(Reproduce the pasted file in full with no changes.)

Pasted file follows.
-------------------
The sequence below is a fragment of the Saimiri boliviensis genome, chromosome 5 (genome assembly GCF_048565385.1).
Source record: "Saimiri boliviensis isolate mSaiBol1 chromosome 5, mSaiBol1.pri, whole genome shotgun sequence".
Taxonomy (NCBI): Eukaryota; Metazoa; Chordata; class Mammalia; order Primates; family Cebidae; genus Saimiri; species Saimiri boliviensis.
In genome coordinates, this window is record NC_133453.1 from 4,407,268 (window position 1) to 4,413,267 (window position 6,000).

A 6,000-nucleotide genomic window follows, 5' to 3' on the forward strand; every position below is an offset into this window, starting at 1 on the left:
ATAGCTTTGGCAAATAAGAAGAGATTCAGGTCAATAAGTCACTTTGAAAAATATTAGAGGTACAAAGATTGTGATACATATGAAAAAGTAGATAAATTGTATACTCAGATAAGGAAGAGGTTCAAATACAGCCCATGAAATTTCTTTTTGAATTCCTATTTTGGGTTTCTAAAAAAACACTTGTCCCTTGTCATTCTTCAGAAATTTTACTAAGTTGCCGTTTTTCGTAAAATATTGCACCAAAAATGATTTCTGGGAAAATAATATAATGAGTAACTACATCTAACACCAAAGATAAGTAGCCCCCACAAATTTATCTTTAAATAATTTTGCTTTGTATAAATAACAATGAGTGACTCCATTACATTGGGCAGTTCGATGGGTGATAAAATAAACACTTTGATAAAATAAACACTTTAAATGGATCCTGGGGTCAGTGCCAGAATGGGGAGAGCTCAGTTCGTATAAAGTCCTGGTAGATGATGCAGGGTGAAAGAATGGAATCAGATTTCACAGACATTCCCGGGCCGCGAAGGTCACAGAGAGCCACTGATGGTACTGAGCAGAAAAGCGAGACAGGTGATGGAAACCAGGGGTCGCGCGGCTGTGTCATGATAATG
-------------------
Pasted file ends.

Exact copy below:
The sequence below is a fragment of the Saimiri boliviensis genome, chromosome 5 (genome assembly GCF_048565385.1).
Source record: "Saimiri boliviensis isolate mSaiBol1 chromosome 5, mSaiBol1.pri, whole genome shotgun sequence".
Taxonomy (NCBI): Eukaryota; Metazoa; Chordata; class Mammalia; order Primates; family Cebidae; genus Saimiri; species Saimiri boliviensis.
In genome coordinates, this window is record NC_133453.1 from 4,407,268 (window position 1) to 4,413,267 (window position 6,000).

A 6,000-nucleotide genomic window follows, 5' to 3' on the forward strand; every position below is an offset into this window, starting at 1 on the left:
ATAGCTTTGGCAAATAAGAAGAGATTCAGGTCAATAAGTCACTTTGAAAAATATTAGAGGTACAAAGATTGTGATACATATGAAAAAGTAGATAAATTGTATACTCAGATAAGGAAGAGGTTCAAATACAGCCCATGAAATTTCTTTTTGAATTCCTATTTTGGGTTTCTAAAAAAACACTTGTCCCTTGTCATTCTTCAGAAATTTTACTAAGTTGCCGTTTTTCGTAAAATATTGCACCAAAAATGATTTCTGGGAAAATAATATAATGAGTAACTACATCTAACACCAAAGATAAGTAGCCCCCACAAATTTATCTTTAAATAATTTTGCTTTGTATAAATAACAATGAGTGACTCCATTACATTGGGCAGTTCGATGGGTGATAAAATAAACACTTTGATAAAATAAACACTTTAAATGGATCCTGGGGTCAGTGCCAGAATGGGGAGAGCTCAGTTCGTATAAAGTCCTGGTAGATGATGCAGGGTGAAAGAATGGAATCAGATTTCACAGACATTCCCGGGCCGCGAAGGTCACAGAGAGCCACTGATGGTACTGAGCAGAAAAGCGAGACAGGTGATGGAAACCAGGGGTCGCGCGGCTGTGTCATGATAATG